2. Great post! Yes, its heartbreaking seeing the plastic mess that just won’t go away. Walking around India I was convinced we’ve gone too far and won’t be able to fix things. The smell of people burning their plastic waste will never leave my senses. We need to push/promote/support your ideas as much as possible. I would love to see legislation about responsible packaging be introduced. Way too much blasé attitude.

  3. Quite agree with you – lush are not perfect – but better than many.

    I use soap and it works fine and is much cheaper – sometimes I use ecover washing up liquid (SLS free – refillable bottle) which also works really well.

    Thanks for the reccomendation – I will look out for them.

  4. I just wanted to point out that anyone getting a shampoo bar from Lush should be very careful and check the ingredients. Some of the Lush shampoo bars contain sodium lauryl sulfate! (OMGS, why would anyone put that horrid stuff in a shampoo bar?? D: )

    Lush makes a big deal about being handmade, but a lot of their stuff is not very safe. Too many unnecessary additives. Better to look for something that’s really all natural.

    I can recommend shampoo bars from Chagrin Valley Soap & Salve, or Just Soap. If anyone wants to look for those but doesn’t see them at their local Co-Ops or whatnot, they both have websites that people can look for.

  5. sorry the plug adapter can be used in most countries it comes with a whole range of holes but is very neat and small – will try and post a photo in the next couple of days.

  6. I dont speak the languauge just do that english thing or saying what I want very loudly then I wave my tins at them. I am fairly persistant and I think they do it just to get rid of me. We also tend to be in the smaller towns and maybe people there just have more time. The water machines are great – you can find them in Malaysia too but not on Loas or other places. Here the steripen in fantastic. Have you seen our Water refills list – please feel free to add to it. http://plasticisrubbish.wordpress.com/2012/05/07/world-wide-water-refills/.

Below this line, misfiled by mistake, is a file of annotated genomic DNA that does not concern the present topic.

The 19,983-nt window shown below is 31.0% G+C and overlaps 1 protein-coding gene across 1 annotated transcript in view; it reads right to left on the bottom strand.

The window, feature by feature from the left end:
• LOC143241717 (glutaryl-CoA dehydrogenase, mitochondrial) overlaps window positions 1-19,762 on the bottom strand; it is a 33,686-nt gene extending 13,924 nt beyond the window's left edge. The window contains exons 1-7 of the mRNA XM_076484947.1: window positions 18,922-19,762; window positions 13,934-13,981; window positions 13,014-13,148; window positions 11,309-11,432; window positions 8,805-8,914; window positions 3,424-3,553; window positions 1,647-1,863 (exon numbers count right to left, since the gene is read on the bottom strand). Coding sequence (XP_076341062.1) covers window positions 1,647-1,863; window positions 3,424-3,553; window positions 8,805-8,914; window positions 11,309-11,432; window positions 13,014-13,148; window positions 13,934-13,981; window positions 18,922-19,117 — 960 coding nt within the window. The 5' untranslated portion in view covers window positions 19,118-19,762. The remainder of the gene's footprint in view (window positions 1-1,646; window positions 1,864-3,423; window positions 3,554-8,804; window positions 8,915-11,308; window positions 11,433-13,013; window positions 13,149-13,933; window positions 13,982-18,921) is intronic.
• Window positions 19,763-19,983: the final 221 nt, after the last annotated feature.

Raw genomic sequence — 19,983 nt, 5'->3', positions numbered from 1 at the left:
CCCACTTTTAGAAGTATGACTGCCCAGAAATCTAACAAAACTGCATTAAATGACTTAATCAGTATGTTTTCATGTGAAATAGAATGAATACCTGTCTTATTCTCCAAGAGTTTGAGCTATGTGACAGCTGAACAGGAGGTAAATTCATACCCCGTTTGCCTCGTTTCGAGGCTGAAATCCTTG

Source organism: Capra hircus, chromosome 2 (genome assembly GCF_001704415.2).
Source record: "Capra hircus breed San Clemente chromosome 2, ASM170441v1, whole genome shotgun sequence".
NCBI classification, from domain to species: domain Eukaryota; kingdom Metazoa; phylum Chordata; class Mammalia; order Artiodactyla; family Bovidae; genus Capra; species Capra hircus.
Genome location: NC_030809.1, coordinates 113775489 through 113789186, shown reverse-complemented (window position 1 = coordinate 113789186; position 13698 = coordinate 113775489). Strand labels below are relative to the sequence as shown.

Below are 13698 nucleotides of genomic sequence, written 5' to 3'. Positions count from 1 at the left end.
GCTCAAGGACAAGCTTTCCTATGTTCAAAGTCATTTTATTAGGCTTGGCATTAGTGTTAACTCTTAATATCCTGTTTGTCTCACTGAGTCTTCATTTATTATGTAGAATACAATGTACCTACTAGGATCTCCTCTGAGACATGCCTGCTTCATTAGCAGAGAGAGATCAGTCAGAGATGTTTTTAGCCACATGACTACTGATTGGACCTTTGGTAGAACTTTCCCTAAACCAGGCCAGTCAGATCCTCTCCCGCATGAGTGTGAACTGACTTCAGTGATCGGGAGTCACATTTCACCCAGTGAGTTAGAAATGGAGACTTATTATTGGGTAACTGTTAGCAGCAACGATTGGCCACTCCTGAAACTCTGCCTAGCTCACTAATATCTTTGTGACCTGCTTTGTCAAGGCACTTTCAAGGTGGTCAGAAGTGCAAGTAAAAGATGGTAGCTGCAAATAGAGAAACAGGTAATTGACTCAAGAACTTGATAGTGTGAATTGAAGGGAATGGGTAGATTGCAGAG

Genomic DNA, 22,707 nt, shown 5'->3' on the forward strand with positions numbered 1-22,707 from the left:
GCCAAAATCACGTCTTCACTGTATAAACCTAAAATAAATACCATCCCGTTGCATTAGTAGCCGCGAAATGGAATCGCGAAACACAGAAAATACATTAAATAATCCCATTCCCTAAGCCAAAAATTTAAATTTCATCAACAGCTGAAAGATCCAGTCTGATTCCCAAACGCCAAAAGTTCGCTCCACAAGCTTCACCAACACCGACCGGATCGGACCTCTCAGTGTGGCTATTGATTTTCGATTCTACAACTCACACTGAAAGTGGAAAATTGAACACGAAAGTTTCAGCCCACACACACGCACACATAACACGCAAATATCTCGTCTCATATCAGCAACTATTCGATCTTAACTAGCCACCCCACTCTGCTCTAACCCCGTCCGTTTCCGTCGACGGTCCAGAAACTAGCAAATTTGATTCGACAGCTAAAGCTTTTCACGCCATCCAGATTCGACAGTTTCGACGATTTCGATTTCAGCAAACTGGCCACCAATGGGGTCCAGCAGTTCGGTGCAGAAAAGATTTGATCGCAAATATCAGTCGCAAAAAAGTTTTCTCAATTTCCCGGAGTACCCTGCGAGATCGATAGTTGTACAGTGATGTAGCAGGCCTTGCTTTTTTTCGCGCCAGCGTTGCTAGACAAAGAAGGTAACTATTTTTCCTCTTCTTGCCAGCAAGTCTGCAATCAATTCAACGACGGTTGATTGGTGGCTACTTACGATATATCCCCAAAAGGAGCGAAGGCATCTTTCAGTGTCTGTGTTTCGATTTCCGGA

Yes the sun tan lotion does work but it washes off more easily if you are dipping inand out of the sea. I am going to make a really oily one next time. It feels much better on my skin than ready made – though I do get excema so making my own is better for me.

    Hope this helps.

    Are you still in Thailand?

  7. I try to buy chargers that work via USB then charge them from my note book ( which does have a cable and plug) or my travel adapter plug (used to charge my note book). I do have a really great travel plug adapter that I bought in Thaialand at the 7 – 11. It works geat in Thailand Malaysia Laos and Japan .. and has a usb charging hub. I charge my phone via usb -I bought a usb adapter. For my camera batteries I have a small plug in wall charger. I choose to do this because I am disorganised otherwise I could charge my camera battery via USB still in the camera. My kindle I charge via usb from the computer or plug. I dont have a personal music system but listen to music on note book. The only batteries I have to charge are for the steripen and for that I do have a charger and spare batteries. There are steripens you can get that charge via usb but not in the UK sadly.

    Theres more coming – I will post this before it crashes

  8. I have some questions about this! First, how do you handle the rechargeable batteries when you’re changing wall sockets, so you need handfuls of adapters? (I got around this by just not bringing anything that needs batteries, but I’m curious how you did it) I had real problems in Thailand trying to get food in markets, as it came prepackaged in plastic bags a lot of the time — restaurants were willing to pack food into tiffin boxes, but street vendors pretended not to understand what I was talking about. Not speaking the language meant it was hard to explain what I wanted, and I often ended up with extra bags — how do you get around language barriers for this sort of thing? Does the homemade sunblock really work? I’m intrigued at this idea. Also in Thailand, many streets have ionized water purifier machines so you can just refill whatever bottle you have for 1 or 2 baht (about half a cent).